Ignazio Mortellaro is an artist, curator and co-founder of Radiceterna - a collective which visually, audibly and literarily explores notions of botany. Ignazio, a Palermitan practitioner, exhibits work predominantly in his home country, Italy. His practice is an intriguing one; his studio is a cavernous, basement space, hidden from prying eyes behind wooden doors. Inside, it's an orderly box of curiosities, something that he describes as a laboratory. Tools are placed in quantifying symphonies: patterns emerge from height-ordered utensils; visual rhythms arise in the tones and textures that echo back-and-forth between natural and metal surfaces. Iron is a recurrent material - nature, then iron. "But what is iron?" Ignazio asks rhetorically, "it's the stuff of nature."
Ignazio is generous with his time: he's someone who reads a lot, thinks a lot, collects a lot and, as per his architectural and engineer-training, measures - both mathematically and visually - a lot. His studio, deep in the depths of an age-old palazzo, is spotless but rustic. Ignazio admits that he has been away from his studio, installing work in Turin, and so the space is abnormally tidy - but normal for him to a certain extent. He speaks quietly but enthusiastically about elemental matter: we return to iron, one of his favourite materials, which, he describes, contains within it a plethora of Earth-based connotations. Iron, he says, is found at the Earth's core: its production of magnetic fields is what keeps us physically grounded.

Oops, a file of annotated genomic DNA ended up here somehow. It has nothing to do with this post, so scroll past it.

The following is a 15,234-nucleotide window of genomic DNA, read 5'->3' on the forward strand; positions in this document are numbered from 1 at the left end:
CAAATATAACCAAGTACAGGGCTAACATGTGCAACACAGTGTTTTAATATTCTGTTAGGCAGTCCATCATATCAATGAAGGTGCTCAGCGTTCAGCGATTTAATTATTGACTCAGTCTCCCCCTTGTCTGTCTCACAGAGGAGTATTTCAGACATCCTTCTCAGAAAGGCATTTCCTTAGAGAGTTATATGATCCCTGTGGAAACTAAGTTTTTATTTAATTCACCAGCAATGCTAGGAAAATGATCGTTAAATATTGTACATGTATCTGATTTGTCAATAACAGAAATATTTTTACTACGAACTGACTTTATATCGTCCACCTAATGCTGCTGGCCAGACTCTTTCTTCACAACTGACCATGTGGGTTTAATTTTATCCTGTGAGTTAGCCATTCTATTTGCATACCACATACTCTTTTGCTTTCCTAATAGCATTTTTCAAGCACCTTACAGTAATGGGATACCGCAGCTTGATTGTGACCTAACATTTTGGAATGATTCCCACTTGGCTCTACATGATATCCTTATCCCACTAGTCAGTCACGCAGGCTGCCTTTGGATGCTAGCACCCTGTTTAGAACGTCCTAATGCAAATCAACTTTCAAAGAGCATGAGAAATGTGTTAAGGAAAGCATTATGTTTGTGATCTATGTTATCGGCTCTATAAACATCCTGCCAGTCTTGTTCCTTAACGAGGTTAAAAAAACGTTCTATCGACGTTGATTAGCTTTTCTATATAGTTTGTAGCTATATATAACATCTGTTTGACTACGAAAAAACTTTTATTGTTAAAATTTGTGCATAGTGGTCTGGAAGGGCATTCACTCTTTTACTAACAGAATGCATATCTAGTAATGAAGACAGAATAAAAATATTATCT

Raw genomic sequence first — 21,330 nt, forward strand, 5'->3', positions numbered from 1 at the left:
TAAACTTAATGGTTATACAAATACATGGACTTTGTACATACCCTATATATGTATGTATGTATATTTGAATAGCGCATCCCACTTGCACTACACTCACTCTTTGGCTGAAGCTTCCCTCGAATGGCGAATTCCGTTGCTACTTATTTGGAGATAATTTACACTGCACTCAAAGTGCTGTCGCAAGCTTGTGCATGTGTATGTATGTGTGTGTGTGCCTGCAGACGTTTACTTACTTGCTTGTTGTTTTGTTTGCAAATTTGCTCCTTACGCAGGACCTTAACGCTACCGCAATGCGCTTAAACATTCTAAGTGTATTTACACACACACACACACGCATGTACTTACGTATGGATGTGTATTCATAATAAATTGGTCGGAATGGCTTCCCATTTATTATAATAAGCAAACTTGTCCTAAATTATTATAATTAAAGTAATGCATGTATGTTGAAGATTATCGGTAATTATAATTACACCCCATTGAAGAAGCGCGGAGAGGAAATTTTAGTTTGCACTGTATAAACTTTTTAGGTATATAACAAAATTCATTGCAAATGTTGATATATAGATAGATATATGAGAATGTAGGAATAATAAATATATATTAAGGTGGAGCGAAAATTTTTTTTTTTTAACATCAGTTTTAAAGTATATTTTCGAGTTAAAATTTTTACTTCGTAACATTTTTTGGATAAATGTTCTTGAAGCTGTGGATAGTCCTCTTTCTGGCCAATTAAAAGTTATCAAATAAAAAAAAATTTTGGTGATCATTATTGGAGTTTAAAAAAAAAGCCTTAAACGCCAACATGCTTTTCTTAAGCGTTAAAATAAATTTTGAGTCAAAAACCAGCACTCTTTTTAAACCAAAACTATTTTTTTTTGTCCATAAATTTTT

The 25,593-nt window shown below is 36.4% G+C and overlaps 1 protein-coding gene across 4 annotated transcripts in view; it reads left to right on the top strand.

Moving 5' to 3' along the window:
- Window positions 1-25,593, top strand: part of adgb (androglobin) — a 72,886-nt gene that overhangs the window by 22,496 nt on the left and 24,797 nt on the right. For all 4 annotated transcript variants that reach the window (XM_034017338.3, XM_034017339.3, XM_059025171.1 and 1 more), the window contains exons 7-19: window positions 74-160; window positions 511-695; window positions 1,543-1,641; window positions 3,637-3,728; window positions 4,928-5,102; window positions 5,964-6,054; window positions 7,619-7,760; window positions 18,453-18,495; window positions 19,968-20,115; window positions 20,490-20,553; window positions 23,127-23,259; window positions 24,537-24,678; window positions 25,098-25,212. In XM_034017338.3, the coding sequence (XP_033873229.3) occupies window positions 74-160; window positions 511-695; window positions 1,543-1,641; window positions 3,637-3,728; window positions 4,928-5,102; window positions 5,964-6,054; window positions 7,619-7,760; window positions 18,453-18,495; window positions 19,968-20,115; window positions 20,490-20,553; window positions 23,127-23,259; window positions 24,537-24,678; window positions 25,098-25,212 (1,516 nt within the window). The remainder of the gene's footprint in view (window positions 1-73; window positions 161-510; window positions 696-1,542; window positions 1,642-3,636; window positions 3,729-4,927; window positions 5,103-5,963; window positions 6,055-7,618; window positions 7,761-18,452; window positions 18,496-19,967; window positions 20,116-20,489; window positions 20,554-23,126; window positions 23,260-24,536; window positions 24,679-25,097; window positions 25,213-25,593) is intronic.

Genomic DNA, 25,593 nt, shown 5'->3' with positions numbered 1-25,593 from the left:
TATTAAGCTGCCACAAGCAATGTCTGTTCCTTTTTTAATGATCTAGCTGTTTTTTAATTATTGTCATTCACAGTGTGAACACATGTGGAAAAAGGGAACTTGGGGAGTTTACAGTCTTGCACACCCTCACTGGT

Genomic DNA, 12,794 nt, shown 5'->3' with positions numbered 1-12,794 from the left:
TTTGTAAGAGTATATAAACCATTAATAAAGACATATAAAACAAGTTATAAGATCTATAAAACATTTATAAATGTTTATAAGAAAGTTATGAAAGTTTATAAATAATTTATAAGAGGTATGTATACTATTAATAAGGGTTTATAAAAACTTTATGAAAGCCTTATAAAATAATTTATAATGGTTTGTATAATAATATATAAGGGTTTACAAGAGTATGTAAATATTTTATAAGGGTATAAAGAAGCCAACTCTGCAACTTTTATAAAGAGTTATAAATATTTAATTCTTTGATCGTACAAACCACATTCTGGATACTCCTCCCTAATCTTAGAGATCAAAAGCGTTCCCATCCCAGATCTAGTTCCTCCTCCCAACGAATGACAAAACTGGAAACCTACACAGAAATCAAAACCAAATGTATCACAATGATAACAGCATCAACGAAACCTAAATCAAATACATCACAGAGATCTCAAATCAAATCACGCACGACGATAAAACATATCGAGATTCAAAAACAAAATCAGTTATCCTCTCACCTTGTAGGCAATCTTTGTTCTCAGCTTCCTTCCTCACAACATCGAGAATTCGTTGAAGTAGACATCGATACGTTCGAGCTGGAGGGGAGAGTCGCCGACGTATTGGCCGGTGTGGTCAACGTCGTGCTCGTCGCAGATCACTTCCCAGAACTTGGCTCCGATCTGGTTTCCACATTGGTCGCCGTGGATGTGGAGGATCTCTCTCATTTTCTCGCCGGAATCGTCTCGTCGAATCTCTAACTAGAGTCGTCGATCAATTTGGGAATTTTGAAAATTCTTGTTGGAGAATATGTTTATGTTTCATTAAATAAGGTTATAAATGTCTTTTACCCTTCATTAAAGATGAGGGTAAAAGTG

KARST is the largest independent contemporary art venue in Plymouth: it is both a public gallery space and an artist studio complex. Founded in 2012, it has made extraordinary tracks in a mere-six years – from humble beginnings, it is currently a National Portfolio Organisation for the period 2018-2022 and a recently registered as a charity. In travelling to its home – a one-storey, ex-warehouse in the Millbay area of the city – I was able to comprehend the true scale of its achievements and contributions to the expansion of Plymouth's creative community. Following a busy few days of Plymouth Art Weekender (28-30 September, a three-day visual arts festival in Plymouth), KARST's Business Director, Donna Howard, is energetic as ever – it's clear that her passion and enthusiasm for people and 'getting things done,' is one of the organisation's major drivers.
Full report: http://bit.ly/2RQp3Wu
“Burrow into much of the current artist-led activity in Cardiff and you can find a link to g39 somehow,” writes Emma Geliot in 2012 as part of g39's 13th anniversary publication, It Was Never Going to be Straightforward. The book charts g39's evolution from the germ of an idea in 1997 and subsequent founding at 39 Wyndham Arcade in 1998, to its move to a large, cavernous warehouse on Oxford Street in 2012. Like many artist-led spaces, g39 has had to adapt to undulating economic, cultural and social climates. It, like others, has survived through the surplus and voluntary hours given by its dedicated members and supporters. The fact that g39 is at the core of much of Cardiff's artist-led activities, two decades after its founding, is a testament to the adaptability, creativity and resilience of its community[...]
Full report: http://bit.ly/2R8fodw